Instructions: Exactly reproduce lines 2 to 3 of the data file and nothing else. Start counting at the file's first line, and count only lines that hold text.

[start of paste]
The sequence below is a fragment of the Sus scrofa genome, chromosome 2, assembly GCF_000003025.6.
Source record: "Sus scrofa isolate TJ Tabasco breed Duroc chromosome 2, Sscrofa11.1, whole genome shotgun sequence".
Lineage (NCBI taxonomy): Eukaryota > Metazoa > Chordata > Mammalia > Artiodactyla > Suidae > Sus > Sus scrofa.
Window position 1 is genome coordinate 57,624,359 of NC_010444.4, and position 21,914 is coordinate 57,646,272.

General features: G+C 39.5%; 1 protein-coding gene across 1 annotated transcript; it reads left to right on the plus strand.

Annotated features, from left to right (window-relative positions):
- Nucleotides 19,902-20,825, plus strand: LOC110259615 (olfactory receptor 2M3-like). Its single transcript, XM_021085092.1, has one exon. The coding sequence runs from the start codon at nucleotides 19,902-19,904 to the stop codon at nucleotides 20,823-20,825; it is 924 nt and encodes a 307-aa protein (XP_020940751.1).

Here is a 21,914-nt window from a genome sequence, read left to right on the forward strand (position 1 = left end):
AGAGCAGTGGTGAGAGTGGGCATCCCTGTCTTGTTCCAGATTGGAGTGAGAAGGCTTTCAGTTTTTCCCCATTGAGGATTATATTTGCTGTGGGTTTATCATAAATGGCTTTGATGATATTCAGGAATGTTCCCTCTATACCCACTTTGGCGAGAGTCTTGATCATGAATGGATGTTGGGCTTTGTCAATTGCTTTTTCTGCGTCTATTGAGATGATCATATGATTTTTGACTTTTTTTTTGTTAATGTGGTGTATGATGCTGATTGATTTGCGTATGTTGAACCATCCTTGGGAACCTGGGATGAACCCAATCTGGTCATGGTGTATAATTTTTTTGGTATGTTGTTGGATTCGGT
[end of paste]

Source record: "Sus scrofa isolate TJ Tabasco breed Duroc chromosome 2, Sscrofa11.1, whole genome shotgun sequence".
Lineage (NCBI taxonomy): Eukaryota > Metazoa > Chordata > Mammalia > Artiodactyla > Suidae > Sus > Sus scrofa.